Years ago there dwelt in Chicago a man who cherished the dream that his city could be beautiful, throned at the verge of wide slow-lapsing waters. He made drawings and plans to this end, but while he lived no one took note. He died. The dream, left houseless, sought other fosterers - and found them! Proudly, by the waters today Chicago lifts herself, embellished with marble; munificent in art-galleries and museums. Ugly buildings crowded the lakeshore. They were yanked out ruthlessly, and replaced by water-gardens and grassy stretches with trees and companies of iris. But the Lake, mindful of an ancient affront - or, perhaps, merely out of boredom or wilfulness - is banking sand upon its eastern shore, and thrusting sturdily against the stone barriers on its western one. Slowly the Lake is moving westward. It has heard, mayhap, of California!
I have a chance to make friends with the Lake, since I am here on a lecture tour that will last some weeks. I shall see several places in the vicinity of Chicago, and already I have experienced "the infinite variety" of its weather. I am staying at a hotel on Michigan Boulevard, and when I have nothing else to do, I walk where I can see the skyscrapers that like giraffes or palm trees lift their heads above the meaner herd, the poorer jungle, of shops and warehouses. On my right hand, as I walk - if I walk far enough - there is a wide clear stretch of sky. Yesterday, walking far enough, I was aware that the sky was darkening with a fury as sudden and capricious as any that the Lake can boast of. I came to a standstill; and as I pondered the wisdom or foolishness of going on, or turning back, something - was it a sound unheard, a flash of invisible light - something made me turn towards the expanse of free sky.
At that moment the heavens opened, and in a splendor of ethereal light the storm-lords showed themselves; leaning upon the wind; lashing the stallions of the whirlwind. They had the brightness of the sun and the cold strangeness of stars. Immense, in the immensity of the heavens, they moved with a speed so swift that it seemed motionless. Their outblown hair was writhing flame. Their countenances annihilated space.
Unable to endure the vision, I turned and almost ran to my hotel. Before I reached it, the storm broke. Luckily I was close to a shop, and took refuge in the doorway. Never have I seen such a storm! The rain fell in torrents; in sheets; in waterspouts; so stricken through by lightning that it fell as molten silver, and again as burning gold. The sky, that was like a great hollow shield, flamed from horizon to horizon; rose incandescent - incandescent green and amethyst, as the storm changed mood. I could have wished that storm to last, but all of a sudden the rain ceased and the veils were torn from the firmament.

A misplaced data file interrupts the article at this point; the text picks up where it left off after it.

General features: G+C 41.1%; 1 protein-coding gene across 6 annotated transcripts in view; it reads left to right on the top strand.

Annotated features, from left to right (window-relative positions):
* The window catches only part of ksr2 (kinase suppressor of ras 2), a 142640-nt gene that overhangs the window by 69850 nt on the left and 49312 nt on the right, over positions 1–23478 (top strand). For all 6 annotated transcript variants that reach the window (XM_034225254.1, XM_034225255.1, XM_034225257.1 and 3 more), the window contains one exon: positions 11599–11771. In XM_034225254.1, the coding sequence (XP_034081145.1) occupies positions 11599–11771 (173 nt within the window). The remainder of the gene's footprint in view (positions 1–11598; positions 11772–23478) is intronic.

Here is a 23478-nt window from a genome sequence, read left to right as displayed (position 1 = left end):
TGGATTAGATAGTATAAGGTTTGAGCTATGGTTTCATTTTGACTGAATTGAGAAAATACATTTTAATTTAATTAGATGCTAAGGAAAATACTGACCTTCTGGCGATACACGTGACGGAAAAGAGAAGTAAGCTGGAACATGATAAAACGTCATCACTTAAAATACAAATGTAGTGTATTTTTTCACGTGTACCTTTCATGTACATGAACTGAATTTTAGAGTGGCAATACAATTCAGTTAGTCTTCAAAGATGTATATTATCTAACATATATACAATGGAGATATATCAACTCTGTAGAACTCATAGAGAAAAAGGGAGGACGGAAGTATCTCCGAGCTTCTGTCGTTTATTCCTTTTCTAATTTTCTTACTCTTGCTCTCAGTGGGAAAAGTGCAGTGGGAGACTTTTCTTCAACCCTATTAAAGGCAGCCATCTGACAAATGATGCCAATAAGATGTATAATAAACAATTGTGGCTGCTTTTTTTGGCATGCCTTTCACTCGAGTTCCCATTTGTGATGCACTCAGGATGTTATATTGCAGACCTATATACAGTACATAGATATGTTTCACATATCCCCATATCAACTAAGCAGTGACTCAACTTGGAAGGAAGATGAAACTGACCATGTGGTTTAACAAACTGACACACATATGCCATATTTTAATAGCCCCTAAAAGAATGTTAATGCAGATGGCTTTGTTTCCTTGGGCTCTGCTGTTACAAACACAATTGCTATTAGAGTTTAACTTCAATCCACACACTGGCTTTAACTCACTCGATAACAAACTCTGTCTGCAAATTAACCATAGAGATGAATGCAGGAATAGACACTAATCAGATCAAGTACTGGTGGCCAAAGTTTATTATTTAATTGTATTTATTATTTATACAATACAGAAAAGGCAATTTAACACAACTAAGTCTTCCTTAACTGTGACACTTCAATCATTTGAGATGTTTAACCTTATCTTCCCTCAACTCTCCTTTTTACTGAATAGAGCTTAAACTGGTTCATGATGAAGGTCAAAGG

I walked home through sunlit streets.
- By Ella Young in her book "Flowering Dusk".
SECRETS OF THE GLANDS
The story of our physical glands and their mechanical function is connected with one of the greatest mysteries concerning Man. The glandular system of the human body with its various ganglia and counterparts is so constructed as to allow every human being when he so desires, by adhering to "The Law", to escape for all time from the bonds of physical matter and its attendant ramifications.
Our human mechanism is of evolutionary status, - that is, we are always in a state of flux and growth, even to the smallest cell in our physical body. We are literally a towering Babel of miscroscopic and teeming life. Yet, be-
hind all this form there stands the unknown, intangible "Something" that we cannot chain or see even with the microscope.
There are many factors bearing upon Man which we in our ignorance cannot fathom. We admit scientifically of a rate of vibration far beyond our capacity to see or measure and upon which our physical universe, including Man, is dependent. Yet, in our blindness, we consistently demand objective proof of all function, forgetting the scientific and proven facts, that behind all physical matter there is that higher vibration known as the Etheric, a realm or world upon which all matter, including the physical body of Man, depends. In this veil of matter, so thick before our eyes, so immersed do we become, that we forget it is all illusion and phenomena based upon the more realistic although subjective world of the Etheric Realm. Not being able to see behind the scenes of matter with our physical eyes, we constantly ignore these very foundations upon which all physical matter is based, and this partly is the reason why we miscalculate the human equation. Correct relationship in the judgment of all things physical must forever be based upon the four realms of matter, otherwise it is not correct judgment and not even worthy of serious consideration. And so it is with our physical body; no correct estimate of it can be made unless we take into consideration the four realms of matter of which it is composed.